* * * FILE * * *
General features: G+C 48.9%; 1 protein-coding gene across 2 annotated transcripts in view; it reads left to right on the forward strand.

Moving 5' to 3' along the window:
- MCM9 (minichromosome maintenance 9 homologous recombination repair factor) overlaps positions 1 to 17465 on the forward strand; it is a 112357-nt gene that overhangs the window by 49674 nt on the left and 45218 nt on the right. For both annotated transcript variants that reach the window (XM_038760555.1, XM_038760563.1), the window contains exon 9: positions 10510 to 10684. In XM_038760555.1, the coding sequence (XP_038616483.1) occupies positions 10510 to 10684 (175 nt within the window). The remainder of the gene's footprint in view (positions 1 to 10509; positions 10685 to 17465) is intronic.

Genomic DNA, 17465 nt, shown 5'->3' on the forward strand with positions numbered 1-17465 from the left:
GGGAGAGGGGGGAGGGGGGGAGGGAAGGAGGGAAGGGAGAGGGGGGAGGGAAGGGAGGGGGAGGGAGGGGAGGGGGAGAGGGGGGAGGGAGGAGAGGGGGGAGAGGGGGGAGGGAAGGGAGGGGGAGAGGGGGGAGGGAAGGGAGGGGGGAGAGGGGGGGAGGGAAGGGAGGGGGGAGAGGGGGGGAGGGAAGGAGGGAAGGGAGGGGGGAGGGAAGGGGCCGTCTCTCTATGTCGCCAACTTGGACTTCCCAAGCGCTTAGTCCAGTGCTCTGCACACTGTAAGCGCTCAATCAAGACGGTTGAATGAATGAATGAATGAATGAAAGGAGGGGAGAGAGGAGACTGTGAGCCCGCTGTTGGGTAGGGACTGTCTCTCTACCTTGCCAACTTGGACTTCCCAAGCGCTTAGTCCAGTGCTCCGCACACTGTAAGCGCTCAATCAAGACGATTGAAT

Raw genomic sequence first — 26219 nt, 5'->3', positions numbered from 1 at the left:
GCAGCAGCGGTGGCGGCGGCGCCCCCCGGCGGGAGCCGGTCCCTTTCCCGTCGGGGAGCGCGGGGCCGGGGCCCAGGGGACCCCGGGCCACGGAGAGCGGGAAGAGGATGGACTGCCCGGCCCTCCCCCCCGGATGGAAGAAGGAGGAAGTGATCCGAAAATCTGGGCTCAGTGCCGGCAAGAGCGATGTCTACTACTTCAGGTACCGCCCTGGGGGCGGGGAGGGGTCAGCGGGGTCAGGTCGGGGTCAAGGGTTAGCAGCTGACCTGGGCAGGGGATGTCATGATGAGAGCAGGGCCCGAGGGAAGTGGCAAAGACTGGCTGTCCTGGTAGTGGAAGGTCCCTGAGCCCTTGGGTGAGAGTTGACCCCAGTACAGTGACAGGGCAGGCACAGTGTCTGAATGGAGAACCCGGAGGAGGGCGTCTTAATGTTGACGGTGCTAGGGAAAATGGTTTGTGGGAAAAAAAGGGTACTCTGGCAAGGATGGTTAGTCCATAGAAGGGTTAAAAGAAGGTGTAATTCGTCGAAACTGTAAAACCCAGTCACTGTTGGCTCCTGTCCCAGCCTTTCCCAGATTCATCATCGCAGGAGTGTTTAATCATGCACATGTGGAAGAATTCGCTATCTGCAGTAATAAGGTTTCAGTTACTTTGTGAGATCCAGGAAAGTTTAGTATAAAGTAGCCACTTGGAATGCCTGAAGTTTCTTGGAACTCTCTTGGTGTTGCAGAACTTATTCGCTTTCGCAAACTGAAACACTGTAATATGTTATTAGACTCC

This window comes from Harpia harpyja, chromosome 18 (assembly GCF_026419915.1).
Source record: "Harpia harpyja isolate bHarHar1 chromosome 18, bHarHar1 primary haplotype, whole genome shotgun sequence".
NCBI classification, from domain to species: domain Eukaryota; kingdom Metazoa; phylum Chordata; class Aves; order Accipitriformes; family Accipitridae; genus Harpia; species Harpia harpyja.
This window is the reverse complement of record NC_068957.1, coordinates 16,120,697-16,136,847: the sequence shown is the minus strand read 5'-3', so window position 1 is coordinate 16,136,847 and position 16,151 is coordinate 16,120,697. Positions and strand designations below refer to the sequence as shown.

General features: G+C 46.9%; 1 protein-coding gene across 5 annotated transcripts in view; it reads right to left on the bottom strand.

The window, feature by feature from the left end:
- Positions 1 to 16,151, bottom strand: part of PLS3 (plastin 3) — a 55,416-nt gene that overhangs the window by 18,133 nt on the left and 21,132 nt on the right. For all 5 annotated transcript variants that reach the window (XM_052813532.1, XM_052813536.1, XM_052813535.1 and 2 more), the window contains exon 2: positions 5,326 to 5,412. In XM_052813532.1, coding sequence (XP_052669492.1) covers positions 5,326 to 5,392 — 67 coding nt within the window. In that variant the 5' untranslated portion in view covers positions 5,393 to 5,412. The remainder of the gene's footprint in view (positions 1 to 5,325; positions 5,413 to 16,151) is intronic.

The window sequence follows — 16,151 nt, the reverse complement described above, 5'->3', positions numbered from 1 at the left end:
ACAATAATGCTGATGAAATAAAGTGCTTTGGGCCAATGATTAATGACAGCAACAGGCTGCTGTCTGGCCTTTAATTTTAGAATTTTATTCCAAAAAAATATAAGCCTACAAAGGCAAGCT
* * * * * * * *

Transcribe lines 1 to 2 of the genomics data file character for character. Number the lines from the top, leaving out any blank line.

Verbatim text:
General features: G+C 48.9%; 1 protein-coding gene across 2 annotated transcripts in view; it reads left to right on the forward strand.

Moving 5' to 3' along the window: